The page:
You want to catch big fish, and save a few bucks at the same time? Catching your own bait is one way to make it happen. On the other hand, when bait-catching gets difficult it can also be quite frustrating to burn up your fishing time trying to catch small fry. These tips, however, should help make it happen in short order.
- Carry a regular top-and-bottom rig and some Fishbites. Most small fish will grab Fishbites without hesitation, and since it comes pre-packaged it’s easy to shove a pouch into your tackle-bag and leave it there indefinitely. Using this tactic, you’ll often have no trouble catching croaker, pinfish, and similar species that make great live or cut baits. Be sure to use small hooks (#6 for six-inch baitfish and #8 for smaller fish).
- Carry a cast net – and learn how to throw it. There’s an art to throwing a cast net, and mastering it takes a lot of practice. It’s best to start off with a smaller net (eight or 10 feet, for beginners) until you can make it open up regularly. Once you’ve got the technique down-pat, however, nothing beats a cast net for gathering just about any kind of bait that swims – shrimp, minnow, finger mullet – you name it.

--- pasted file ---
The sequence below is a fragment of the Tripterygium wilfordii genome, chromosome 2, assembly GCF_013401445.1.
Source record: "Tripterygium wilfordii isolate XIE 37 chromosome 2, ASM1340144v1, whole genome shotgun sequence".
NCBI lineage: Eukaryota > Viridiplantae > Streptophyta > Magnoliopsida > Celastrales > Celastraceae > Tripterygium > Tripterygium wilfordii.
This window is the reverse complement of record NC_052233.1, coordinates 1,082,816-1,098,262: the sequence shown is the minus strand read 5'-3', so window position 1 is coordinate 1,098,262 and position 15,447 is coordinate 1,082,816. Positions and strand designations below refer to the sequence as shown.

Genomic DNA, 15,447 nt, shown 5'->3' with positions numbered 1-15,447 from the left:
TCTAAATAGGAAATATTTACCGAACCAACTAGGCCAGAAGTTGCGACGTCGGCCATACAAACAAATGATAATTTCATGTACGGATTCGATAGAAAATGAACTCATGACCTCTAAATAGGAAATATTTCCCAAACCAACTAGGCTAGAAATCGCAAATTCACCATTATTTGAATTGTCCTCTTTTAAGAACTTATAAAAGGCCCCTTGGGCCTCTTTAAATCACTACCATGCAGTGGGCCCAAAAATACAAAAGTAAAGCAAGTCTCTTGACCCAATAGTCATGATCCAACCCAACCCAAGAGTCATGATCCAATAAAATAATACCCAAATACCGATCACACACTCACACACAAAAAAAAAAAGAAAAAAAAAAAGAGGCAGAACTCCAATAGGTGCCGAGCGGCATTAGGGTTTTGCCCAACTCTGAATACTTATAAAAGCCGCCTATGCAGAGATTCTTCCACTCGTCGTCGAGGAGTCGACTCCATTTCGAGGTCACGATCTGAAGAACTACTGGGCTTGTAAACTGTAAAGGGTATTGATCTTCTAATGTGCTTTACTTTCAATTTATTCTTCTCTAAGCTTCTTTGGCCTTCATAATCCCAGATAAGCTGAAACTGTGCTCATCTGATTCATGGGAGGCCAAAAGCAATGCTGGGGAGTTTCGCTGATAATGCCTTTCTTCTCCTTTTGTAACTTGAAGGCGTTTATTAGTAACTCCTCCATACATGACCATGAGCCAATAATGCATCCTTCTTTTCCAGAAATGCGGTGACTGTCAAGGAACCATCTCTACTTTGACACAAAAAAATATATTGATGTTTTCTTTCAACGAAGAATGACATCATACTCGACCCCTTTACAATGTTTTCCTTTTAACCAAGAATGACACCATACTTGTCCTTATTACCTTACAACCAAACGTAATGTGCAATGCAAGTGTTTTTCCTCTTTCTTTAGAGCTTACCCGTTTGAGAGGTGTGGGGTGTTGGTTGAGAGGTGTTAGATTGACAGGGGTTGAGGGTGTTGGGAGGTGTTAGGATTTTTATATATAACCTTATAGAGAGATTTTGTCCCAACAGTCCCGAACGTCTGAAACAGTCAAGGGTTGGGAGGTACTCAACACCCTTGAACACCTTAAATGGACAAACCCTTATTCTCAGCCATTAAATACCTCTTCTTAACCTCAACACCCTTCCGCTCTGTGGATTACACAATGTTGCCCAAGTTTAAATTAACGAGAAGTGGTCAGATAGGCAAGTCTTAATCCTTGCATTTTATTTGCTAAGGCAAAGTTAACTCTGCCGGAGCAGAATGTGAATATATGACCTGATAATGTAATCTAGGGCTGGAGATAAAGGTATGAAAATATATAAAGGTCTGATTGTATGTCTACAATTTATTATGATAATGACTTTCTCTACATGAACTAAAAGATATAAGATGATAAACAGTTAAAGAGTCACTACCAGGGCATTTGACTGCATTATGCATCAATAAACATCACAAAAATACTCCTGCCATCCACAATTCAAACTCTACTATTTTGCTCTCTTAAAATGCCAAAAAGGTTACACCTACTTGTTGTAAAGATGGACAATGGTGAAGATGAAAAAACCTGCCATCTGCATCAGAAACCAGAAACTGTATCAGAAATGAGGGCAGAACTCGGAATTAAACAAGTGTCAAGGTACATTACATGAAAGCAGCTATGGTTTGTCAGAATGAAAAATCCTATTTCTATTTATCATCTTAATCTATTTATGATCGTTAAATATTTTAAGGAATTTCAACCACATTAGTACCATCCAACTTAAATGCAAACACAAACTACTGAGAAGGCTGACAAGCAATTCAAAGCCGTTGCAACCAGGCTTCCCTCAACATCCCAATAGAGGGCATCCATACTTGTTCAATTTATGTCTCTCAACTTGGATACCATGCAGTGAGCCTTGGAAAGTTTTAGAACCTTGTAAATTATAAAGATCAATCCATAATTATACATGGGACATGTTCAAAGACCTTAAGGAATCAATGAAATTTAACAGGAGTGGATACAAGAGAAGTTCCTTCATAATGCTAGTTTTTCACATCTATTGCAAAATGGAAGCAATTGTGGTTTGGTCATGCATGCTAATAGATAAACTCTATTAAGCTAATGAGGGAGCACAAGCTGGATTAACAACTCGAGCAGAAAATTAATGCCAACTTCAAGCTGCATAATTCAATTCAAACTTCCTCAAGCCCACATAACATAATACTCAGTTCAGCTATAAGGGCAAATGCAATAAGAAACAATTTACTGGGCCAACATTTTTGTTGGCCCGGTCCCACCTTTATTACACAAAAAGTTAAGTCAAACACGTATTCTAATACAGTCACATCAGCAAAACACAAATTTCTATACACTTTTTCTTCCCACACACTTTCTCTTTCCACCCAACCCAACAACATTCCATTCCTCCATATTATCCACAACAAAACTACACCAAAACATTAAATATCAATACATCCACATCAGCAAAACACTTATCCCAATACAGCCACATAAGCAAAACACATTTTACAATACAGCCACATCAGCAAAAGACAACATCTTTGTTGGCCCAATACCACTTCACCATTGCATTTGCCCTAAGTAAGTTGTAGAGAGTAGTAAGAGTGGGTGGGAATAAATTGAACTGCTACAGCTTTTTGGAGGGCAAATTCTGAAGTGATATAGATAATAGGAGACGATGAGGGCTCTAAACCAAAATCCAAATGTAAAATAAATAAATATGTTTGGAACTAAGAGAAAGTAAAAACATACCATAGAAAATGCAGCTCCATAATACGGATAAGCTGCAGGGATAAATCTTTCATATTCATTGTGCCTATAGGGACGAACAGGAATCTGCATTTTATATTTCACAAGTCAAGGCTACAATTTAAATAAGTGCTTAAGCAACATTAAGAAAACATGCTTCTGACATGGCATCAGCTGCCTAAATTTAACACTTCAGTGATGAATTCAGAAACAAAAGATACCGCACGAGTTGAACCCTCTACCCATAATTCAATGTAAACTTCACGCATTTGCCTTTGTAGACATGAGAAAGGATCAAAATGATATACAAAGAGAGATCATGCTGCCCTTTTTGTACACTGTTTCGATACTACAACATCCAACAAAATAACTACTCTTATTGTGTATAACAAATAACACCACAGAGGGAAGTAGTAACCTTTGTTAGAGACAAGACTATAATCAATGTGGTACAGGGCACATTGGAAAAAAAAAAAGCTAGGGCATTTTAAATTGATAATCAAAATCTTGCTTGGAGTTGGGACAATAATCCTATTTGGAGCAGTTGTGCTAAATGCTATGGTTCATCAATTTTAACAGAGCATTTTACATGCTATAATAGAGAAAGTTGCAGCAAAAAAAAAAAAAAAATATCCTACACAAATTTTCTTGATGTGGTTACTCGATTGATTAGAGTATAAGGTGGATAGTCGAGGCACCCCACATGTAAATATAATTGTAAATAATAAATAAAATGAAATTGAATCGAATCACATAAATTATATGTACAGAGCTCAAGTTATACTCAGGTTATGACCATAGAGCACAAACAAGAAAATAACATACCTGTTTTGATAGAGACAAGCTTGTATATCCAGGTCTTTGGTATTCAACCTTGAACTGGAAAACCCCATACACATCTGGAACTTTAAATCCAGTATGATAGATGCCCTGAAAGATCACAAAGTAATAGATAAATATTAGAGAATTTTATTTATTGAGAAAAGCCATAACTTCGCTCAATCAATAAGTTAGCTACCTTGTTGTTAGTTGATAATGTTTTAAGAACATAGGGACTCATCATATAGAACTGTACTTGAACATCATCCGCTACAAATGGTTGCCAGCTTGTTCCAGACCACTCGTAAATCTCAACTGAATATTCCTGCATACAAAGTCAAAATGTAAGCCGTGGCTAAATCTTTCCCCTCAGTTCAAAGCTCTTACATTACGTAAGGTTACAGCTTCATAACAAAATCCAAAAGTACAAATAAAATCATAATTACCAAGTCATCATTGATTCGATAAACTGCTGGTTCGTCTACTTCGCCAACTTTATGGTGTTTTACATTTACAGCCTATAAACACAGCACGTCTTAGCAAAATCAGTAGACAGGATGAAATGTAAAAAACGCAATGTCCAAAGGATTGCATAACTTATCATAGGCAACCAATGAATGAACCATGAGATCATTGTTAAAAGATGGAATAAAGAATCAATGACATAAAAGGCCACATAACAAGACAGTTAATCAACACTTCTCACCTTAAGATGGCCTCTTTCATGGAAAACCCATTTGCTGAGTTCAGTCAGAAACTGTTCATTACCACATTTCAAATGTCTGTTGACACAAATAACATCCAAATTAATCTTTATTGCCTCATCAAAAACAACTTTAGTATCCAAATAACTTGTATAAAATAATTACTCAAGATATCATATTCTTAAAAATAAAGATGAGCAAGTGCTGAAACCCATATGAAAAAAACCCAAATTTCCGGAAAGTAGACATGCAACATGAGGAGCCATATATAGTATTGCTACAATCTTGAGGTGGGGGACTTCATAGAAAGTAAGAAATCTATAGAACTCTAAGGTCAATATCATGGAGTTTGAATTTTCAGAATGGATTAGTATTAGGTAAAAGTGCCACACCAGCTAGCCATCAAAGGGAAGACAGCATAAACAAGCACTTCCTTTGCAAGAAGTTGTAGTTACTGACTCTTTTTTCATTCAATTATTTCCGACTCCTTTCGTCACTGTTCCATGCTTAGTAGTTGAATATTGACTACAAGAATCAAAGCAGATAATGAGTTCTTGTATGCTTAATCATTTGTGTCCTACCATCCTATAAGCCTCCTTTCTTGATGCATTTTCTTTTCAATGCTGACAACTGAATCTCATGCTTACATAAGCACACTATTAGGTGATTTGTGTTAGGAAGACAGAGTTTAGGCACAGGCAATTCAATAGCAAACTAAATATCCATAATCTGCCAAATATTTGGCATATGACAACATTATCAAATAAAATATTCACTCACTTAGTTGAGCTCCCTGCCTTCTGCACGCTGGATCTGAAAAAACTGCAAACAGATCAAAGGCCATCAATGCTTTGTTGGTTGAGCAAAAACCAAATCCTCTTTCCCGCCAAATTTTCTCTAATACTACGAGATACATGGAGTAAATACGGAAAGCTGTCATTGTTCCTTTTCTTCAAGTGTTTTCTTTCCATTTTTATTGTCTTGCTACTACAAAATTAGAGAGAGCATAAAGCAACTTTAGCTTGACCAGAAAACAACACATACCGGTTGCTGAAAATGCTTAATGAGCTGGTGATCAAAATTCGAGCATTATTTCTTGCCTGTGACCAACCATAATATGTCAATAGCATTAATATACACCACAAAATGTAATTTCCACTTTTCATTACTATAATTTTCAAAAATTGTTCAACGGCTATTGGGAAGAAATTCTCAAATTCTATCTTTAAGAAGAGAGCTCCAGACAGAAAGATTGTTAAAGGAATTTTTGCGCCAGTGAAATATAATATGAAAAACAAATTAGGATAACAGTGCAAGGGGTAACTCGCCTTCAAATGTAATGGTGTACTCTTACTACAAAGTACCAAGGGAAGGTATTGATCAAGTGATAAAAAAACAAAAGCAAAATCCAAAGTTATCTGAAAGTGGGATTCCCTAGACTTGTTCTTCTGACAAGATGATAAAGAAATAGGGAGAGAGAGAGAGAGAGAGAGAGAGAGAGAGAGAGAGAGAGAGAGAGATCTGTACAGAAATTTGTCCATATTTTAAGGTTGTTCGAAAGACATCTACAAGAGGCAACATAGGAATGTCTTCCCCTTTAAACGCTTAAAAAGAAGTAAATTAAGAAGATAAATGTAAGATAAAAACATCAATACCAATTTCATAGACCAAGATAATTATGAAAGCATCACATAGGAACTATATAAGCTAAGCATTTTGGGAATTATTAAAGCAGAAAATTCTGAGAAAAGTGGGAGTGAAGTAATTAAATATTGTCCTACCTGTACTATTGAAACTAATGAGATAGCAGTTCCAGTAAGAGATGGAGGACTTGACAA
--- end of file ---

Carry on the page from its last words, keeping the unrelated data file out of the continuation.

- When catching finger mullet, be sure your bucket has a top that closes up. Finger mullet have an amazing ability to jump right out of any bucket you put them in. As soon as you shake them out of the net, close that top up. If you’re dropping them in a livewell, same goes, the moment the fish are in there close up the hatch.
- Look for bait near bridges. Bridges are commonly built at choke-points on waterways, and they create a ton of structure. Accordingly, anywhere there’s a bridge there’s a good chance of finding bait.
- When cast-netting from a boat, consider starting out in the pre-dawn hours and look for lighted docks (or bridges). Lights attract hordes of bait, and if you go to a lighted area before the sun comes up you have an excellent chance of filling the livewell with one or two throws of the net.